Police must be open and transparent with the public and stop treating journalists like criminals, Britain's top police officer said yesterday.
Cressida Dick wants to 'reset' the relationship with the media to help catch criminals, galvanise public support and enable greater scrutiny of the force.
The Scotland Yard boss said the Press plays a 'vital' role in society – often pursuing the same goals as police – and many criminals are behind bars thanks to its work.
But she warned that difficult conversations lie ahead as forces struggle to balance the books amid rising crime and the ongoing terrorist threat.
Speaking at the Society of Editors' annual conference, Miss Dick said it is not acceptable for officers to be forced to declare links to journalists as they must do with criminals.
Instead she said officers and journalists must both ensure they always act with integrity.
'We need the public's support and help to put bad people behind bars,' she said.
'Journalists and police officers are often working towards the same goals.
'Both want to investigate those intent on harm, both want to expose what that harm is, bring it to an end and expose those responsible.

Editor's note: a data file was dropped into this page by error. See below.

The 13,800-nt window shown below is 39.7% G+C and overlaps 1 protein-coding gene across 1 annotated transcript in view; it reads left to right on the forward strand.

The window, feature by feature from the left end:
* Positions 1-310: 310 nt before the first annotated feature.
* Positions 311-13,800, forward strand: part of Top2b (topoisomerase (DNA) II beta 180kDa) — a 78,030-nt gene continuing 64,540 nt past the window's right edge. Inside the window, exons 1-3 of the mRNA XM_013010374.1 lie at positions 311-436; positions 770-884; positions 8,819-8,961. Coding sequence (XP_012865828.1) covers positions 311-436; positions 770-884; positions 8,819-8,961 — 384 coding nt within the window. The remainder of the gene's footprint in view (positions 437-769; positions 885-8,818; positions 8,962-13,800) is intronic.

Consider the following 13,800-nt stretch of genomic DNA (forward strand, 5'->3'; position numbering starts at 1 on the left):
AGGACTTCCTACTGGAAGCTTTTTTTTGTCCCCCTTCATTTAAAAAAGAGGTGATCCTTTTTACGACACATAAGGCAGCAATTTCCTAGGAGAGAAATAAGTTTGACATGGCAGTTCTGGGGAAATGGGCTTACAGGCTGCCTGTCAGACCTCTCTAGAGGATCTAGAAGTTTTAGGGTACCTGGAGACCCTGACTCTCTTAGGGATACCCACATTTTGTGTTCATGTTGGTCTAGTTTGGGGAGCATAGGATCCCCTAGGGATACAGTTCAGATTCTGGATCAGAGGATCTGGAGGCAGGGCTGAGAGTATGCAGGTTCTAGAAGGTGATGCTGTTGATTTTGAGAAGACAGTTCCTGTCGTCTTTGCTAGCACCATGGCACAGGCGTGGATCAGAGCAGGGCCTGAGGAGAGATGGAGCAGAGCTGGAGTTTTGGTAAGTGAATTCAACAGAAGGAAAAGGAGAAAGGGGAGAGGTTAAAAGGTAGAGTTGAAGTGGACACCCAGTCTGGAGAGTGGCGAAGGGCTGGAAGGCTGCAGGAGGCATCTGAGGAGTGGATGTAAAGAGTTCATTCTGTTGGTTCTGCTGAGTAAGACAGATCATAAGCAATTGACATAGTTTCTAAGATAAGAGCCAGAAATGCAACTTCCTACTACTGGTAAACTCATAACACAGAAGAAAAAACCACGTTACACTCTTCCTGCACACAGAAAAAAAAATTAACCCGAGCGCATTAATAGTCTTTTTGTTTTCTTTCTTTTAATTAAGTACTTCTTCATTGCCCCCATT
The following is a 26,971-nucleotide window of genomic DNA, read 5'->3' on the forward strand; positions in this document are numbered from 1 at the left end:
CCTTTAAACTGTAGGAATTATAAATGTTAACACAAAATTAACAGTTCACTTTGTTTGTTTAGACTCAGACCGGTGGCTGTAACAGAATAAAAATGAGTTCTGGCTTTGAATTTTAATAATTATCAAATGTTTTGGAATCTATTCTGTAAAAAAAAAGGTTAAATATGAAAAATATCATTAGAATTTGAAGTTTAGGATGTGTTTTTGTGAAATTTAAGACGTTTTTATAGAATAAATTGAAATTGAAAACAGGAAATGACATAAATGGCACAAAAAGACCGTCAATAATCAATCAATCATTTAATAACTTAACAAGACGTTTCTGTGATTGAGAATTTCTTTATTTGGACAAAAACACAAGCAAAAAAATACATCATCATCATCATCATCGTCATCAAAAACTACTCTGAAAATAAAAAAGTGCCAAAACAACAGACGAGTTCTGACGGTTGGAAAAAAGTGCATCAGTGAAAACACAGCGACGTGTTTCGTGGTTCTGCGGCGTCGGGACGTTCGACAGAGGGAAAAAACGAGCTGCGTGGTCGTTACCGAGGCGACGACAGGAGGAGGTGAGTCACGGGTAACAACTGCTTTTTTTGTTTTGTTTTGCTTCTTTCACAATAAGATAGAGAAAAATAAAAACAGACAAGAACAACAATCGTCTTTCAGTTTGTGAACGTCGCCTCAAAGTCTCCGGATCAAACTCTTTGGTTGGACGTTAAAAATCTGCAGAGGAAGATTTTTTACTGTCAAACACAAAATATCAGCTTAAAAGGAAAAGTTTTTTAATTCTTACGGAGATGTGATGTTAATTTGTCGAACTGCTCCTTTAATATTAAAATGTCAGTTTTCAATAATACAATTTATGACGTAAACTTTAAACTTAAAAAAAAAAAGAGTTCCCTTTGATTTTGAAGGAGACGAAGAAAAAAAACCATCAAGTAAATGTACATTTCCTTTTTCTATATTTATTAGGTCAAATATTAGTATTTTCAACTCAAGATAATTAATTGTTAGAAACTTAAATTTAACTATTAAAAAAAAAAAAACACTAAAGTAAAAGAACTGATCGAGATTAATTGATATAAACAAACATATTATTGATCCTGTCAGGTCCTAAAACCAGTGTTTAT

Her comments signal an end to years of mistrust sparked by the phone hacking scandal and subsequent Leveson Inquiry into media standards.
Dozens of journalists and public officials were arrested amid allegations of bribery, corruption and gross intrusion into private lives.
The fallout left a generation of police chiefs reluctant to speak to the media as relations entered a 'deep freeze' amid mutual distrust.
Miss Dick's predecessor, Sir Bernard, now Lord Hogan-Howe, struggled to escape the charge that his vigorous pursuit of journalists was disproportionate to the claims they faced.
Addressing an audience of senior journalists in Cambridge, Miss Dick highlighted the important role journalism plays in society. She said appeals through traditional and social media, combined with 'good old-fashioned detective work', have brought many criminals to justice.
'Every day we see crimes solved because of the media attention – that is one reason why our relationship is so important,' she said.
Miss Dick said being 'honest with the public' may lead to 'critical headlines and angry columnists' but pledged not to 'promise something that won't be delivered'.
'Let us be clear, compared to most, I suspect nearly all of the world, UK police are extremely accountable, scrutinised and transparent.
Addressing the bribery scandal, known as Operation Elveden, Miss Dick said she 'will not apologise' for the investigation. She described locking up corrupt police officers and other public officials who illicitly sold information as a 'good result'. She urged that 'we move on' from the anger caused over journalists who were charged and then cleared.
Miss Dick said police officers should not be required to disclose a relationship with a journalist in the same way as a criminal or someone on bail.